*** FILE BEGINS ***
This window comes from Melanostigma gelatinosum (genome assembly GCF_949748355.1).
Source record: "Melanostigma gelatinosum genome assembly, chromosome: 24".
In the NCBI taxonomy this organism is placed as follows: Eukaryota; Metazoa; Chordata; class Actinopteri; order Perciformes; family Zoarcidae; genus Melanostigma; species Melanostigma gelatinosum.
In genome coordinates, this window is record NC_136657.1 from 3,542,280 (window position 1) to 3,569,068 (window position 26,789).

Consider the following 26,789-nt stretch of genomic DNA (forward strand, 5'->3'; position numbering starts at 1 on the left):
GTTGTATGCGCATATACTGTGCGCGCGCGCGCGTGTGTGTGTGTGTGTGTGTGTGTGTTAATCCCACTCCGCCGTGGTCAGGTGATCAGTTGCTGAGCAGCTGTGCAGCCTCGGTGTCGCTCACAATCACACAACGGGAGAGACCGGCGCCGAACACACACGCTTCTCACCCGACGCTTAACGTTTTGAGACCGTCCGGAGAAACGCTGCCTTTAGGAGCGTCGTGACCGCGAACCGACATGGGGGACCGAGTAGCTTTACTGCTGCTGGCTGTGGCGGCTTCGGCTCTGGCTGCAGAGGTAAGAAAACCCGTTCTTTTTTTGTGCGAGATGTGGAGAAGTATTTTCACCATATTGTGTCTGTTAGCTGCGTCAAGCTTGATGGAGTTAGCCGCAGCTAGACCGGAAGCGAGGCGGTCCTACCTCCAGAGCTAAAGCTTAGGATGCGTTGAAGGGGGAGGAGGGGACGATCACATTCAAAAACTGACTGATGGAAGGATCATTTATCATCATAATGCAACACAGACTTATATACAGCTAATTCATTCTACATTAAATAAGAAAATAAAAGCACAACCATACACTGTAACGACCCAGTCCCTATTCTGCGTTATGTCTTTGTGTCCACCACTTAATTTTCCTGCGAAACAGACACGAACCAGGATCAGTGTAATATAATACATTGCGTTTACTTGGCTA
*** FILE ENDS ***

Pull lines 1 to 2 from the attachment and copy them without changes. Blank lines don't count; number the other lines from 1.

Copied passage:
This window comes from Melanostigma gelatinosum (genome assembly GCF_949748355.1).
Source record: "Melanostigma gelatinosum genome assembly, chromosome: 24".